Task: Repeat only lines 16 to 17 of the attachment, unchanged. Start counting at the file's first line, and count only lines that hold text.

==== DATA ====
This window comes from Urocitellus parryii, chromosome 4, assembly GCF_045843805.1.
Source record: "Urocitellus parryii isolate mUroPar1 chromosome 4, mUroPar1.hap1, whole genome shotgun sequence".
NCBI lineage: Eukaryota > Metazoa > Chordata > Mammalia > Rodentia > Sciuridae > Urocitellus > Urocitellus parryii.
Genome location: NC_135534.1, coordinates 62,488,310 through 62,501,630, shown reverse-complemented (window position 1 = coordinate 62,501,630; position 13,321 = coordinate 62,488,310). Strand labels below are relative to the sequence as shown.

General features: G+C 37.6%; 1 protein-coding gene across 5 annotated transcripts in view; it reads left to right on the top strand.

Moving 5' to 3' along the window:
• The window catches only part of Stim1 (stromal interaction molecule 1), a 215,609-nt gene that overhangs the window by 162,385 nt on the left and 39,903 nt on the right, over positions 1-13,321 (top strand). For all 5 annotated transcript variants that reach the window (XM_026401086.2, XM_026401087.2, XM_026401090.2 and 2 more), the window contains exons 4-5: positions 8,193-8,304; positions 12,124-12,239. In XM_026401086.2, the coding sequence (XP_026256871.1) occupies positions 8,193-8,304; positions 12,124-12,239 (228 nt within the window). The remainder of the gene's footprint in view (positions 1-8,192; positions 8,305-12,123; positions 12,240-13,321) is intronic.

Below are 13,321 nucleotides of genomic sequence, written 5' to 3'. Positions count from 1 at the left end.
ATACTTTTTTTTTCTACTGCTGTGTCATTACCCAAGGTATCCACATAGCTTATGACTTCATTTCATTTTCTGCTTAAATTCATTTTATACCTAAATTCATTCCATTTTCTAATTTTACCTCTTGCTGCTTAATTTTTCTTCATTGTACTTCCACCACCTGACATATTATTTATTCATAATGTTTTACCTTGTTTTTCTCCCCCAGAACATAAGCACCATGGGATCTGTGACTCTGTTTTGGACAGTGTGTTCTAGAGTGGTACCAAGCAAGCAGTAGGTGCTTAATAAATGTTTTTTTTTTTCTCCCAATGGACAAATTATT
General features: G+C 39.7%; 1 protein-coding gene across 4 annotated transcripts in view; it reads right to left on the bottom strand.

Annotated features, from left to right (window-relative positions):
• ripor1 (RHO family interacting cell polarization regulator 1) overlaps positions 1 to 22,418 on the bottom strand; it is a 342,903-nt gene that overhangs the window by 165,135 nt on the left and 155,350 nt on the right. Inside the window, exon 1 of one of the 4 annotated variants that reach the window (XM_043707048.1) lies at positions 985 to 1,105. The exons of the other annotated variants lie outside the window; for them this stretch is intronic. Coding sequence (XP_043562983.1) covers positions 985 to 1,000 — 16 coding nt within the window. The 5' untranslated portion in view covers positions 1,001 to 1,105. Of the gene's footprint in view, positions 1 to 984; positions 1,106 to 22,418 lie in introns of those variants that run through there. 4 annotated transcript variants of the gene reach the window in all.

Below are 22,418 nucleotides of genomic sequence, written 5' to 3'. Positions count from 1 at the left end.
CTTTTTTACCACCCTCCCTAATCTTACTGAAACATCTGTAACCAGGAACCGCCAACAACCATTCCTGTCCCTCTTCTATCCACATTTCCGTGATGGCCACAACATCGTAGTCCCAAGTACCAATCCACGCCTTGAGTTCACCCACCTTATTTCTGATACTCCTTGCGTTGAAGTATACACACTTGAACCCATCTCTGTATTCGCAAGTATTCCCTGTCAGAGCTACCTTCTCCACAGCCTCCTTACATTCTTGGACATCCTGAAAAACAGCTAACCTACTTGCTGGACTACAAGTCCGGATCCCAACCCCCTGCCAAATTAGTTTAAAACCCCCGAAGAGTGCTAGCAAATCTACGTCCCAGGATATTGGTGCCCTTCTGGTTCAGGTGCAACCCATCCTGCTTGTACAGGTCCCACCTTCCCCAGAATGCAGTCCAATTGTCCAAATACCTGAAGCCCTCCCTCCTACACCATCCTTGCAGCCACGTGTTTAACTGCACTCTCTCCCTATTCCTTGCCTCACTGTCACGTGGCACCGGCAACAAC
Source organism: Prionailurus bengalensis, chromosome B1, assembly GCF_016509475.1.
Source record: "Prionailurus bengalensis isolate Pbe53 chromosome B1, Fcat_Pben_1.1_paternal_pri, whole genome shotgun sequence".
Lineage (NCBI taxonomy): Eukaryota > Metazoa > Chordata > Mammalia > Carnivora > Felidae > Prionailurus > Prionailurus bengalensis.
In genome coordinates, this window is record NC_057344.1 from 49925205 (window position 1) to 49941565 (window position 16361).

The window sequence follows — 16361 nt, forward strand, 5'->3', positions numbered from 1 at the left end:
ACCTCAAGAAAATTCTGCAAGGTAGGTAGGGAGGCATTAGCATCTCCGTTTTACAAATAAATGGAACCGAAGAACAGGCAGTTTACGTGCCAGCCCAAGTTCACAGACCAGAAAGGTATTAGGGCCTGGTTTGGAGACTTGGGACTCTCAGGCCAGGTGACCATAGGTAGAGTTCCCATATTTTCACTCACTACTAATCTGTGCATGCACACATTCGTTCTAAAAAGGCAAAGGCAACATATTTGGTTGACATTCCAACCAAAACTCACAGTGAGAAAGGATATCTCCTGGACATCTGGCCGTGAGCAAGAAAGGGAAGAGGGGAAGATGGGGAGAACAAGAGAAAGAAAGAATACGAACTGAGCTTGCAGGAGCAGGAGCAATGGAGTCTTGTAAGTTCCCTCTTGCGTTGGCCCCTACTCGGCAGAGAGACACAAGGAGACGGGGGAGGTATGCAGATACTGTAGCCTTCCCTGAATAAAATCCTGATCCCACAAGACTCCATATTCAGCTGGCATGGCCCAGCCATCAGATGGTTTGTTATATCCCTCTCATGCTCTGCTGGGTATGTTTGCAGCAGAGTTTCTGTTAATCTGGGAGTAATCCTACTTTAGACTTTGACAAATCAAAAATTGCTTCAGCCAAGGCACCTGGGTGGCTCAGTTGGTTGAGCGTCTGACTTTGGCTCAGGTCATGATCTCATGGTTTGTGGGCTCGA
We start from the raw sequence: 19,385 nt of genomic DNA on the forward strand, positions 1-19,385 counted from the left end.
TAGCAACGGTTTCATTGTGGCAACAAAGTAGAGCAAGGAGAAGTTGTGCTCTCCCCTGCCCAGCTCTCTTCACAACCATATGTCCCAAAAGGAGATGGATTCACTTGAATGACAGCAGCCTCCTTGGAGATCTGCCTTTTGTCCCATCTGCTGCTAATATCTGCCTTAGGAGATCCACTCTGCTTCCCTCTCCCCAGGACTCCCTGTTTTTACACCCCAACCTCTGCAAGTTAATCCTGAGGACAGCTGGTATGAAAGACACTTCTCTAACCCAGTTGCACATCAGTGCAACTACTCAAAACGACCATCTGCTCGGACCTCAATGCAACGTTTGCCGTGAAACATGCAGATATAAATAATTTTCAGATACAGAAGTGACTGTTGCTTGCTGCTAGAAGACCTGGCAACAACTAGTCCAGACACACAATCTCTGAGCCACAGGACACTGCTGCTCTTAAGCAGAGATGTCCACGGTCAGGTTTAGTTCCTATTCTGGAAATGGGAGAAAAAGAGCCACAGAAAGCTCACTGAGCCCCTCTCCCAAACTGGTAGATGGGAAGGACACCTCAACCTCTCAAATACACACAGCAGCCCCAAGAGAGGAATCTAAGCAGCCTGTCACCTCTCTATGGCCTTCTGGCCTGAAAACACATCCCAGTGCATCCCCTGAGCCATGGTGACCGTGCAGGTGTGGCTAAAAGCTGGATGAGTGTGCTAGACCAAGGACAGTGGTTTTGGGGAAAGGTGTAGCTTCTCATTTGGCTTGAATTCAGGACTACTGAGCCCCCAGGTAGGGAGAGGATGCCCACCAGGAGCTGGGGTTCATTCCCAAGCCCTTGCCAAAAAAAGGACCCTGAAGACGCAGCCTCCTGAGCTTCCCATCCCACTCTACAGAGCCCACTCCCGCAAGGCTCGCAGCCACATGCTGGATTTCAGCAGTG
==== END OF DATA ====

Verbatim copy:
Source record: "Prionailurus bengalensis isolate Pbe53 chromosome B1, Fcat_Pben_1.1_paternal_pri, whole genome shotgun sequence".
Lineage (NCBI taxonomy): Eukaryota > Metazoa > Chordata > Mammalia > Carnivora > Felidae > Prionailurus > Prionailurus bengalensis.